For thousands of years, peatlands have served as the backdrop for horror stories. In gruesome legends and lore, they swallow people and even whole towns, are the home of ghosts, the devil, and many other supernatural spectacles.
If our ancestors had come up with the idea of equipping the world with information boards and warning signs, the pathways to peatlands would long ago have been decorated with signs saying things like “Warning: Entrance to Hell” or “Caution: Beware of the ghosts”. Many a solitary wanderer who ventured into a peatland was never seen again. What could possibly be to blame, if not the evil beings that lurked in these inhospitable places? The legends of such dangerous outings through the peatlands at night were crystallized into a well-known poem by the German author Annette von Droste-Hülshoff, whose “Boy on the Moor” is haunted by all the eerie noises and figures that local legends can offer: unholy spinners, a cursed woman, and ghostly gravediggers. All are damned souls from whom only the innocent can, with luck, escape.
There even exist legends of peatlands that have engulfed entire villages and towns. Some of these contain a historical kernel of truth, as with a village in the Red Moor of the Rhön, a range of hills in central Germany, that was in fact destroyed in the Thirty Years War. In another legend, a village was overtaken by divine punishment. It sank into the waters because of the sinful lives of its inhabitants. According to sayings, spooky voices can be heard at night, and on particularly holy days, the town rises so high that in the hours before midnight, its church spires can be seen emerging above the surface.
In Ireland, people still talk about the púca, or pooka: a mythical being that wanders through the bogs and can take on different forms – a black horse, a rabbit, or a human. The púca is always up to something. The Irish historian P. W. Joyce describes its deceitful nature “as a contradictory mix of merriment and malignity”. The Okavango Delta in Botswana is guarded by a mythical, dragon-like snake called Mukisi. This Mukisi is a type of demon that protects the whole river system from overuse. If one were to kill the Mukisi, everything else would die along with it. Such guards have a monumental task: they try to protect remote, scarcely touched environments that are threatened on all sides, for example by forest fires, droughts, habitat destruction, industrial development, excessive hunting and charcoal production, as well as by the wounds left to following generations by colonialism, war and the displacement of Indigenous peoples.
Will-o’-the-wisps have a firm place in the mythology of peatlands. Eyewitnesses describe them as bright flames, sometimes as jumping blue flames, or perhaps as similar to candlelight. This variability may have contributed to the different roles they play in the world of legends: sometimes as the souls of the deceased who must wander the Earth for all eternity because of their evil deeds, or as the souls of the victims of murder, who cannot find their rest. Or as goblinlike creatures who either guide travellers on their way through the peatland, or lead them to their ruin, or simply play tricks on them. Today we explain the phenomenon of will-o’-the-wisps as gases produced by the rotting of organic material that spontaneously ignite when they escape from the ground.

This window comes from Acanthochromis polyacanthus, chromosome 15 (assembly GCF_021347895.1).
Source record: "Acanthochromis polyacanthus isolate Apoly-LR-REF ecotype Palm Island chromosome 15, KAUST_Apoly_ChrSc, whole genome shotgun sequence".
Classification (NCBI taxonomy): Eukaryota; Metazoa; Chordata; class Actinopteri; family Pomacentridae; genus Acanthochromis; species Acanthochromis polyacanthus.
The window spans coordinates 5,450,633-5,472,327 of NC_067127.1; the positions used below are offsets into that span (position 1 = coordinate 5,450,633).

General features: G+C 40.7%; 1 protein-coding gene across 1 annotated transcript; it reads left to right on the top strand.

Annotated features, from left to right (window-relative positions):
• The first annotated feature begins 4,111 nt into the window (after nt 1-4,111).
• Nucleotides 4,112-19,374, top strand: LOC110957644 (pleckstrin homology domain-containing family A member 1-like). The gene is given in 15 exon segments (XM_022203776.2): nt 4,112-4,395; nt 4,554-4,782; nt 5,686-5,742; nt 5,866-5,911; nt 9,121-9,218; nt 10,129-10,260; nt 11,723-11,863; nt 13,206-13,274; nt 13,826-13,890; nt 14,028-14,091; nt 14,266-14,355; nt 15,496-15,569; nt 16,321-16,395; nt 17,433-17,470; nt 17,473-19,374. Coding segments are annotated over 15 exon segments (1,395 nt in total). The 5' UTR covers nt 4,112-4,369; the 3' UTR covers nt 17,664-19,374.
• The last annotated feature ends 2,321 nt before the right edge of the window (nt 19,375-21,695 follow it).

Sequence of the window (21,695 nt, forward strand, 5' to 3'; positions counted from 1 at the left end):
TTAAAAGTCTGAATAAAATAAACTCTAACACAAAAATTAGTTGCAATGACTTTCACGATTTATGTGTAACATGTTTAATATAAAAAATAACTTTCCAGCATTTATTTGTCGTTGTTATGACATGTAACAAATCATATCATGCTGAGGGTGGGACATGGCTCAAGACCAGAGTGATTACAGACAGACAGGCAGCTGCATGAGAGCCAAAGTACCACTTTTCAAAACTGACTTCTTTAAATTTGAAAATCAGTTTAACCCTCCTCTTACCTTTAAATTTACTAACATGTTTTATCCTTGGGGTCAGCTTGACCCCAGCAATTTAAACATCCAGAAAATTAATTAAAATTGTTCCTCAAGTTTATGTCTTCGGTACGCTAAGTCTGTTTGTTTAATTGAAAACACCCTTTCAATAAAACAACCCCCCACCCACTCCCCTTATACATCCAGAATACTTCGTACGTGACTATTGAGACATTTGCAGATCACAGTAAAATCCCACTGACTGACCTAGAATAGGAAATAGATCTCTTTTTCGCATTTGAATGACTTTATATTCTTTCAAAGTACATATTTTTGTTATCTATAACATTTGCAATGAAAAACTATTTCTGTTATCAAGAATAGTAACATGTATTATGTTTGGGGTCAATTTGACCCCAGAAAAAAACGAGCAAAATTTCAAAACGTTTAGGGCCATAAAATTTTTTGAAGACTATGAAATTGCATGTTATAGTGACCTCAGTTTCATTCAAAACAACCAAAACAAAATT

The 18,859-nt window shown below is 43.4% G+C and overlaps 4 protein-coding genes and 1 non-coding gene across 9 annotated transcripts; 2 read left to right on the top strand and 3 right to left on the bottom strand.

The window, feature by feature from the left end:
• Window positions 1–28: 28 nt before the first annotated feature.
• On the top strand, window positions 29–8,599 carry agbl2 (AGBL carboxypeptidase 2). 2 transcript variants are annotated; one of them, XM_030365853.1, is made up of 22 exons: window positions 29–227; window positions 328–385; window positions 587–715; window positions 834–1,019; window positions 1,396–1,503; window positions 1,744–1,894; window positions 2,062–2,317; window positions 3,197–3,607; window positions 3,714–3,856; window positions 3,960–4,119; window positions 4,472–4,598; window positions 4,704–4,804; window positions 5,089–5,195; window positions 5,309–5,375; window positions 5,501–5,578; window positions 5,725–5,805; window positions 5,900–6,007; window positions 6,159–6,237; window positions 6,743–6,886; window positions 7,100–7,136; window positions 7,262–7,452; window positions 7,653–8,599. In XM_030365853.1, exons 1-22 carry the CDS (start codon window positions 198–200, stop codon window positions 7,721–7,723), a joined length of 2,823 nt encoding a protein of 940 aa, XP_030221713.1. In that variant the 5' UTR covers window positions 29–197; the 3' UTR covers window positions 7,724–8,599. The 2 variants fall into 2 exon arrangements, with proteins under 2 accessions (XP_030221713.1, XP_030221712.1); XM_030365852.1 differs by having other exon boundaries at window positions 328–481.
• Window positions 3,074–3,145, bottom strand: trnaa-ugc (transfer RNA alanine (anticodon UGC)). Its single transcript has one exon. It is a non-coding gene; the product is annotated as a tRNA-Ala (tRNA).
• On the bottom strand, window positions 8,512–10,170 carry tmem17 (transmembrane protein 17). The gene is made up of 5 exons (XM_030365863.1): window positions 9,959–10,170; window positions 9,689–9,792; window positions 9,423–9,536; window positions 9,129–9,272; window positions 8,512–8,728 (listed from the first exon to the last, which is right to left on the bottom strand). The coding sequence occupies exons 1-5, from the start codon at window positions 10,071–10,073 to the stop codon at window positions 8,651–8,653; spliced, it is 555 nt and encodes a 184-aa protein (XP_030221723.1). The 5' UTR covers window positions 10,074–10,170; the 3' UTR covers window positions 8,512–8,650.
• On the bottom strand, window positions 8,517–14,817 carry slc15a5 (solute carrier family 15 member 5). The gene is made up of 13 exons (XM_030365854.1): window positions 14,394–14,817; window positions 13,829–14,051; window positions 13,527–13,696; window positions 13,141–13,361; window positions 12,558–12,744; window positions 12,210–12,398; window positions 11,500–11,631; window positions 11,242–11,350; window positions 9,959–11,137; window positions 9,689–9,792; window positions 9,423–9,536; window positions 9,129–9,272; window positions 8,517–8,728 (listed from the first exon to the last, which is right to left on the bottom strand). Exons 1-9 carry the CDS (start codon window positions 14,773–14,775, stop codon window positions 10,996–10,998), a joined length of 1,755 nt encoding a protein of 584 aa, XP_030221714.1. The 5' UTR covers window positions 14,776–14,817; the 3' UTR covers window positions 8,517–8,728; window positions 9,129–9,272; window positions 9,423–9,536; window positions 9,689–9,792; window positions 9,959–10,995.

Peatlands were long regarded as areas that do not belong to this world. They are a kind of intermediate realm, neither water nor land. They symbolize the manifold functions of water, which stands for life, renewal and cleansing, but also for death and destruction. Peat water was allocated powers of healing and fertility, and today people still enjoy the effects of moor bathing – immersing themselves in a mix of peat and water from the peatland. But on the other hand, peatlands were places for punishment, where sacrilegious deeds or ways of life were to be atoned for. This happened not just in legends, but also in fact. The evidence for this takes the form of the so-called bog bodies.
For hundreds of years, peat cutters have repeatedly found corpses whose well-preserved status made people of the time uneasy. We now know that the lack of oxygen and the highly acidic environment slows down the process of decomposition. But it is still not completely clear how such bog bodies came about. Some show signs of “overkill” – multiple possible causes of death – such as Lindow Man from England, who had axe blows to the skull, knife wounds in the chest and signs of strangulation. One theory is that criminals were executed in the peatland; another is that human sacrifices were made there. There are also bodies that were buried after a natural death. It is thought that the peatland was used for emergency burials, as the last resting place for people who were excluded from society.
“Death for the first, misery for the second, bread for the third” goes a German saying that summarizes the experiences of three generations to transform the Teufelsmoor, large peatlands near Bremen in northern Germany to wrest cultivable fields from it, or to cut peat – once an important fuel like lignite. One might add a fourth phrase to the saying: “Pictures for the fourth.” At the end of the 19th century, numerous artists settled in northern Germany. They founded a famous artists’ colony in the village of Worpswede, on the edge of the Teufelsmoor. Through their paintings of the barren landscape and the life of poor farmers in the area, they developed their own visual language, a modern, realistic and nonetheless legendary image of the peatlands.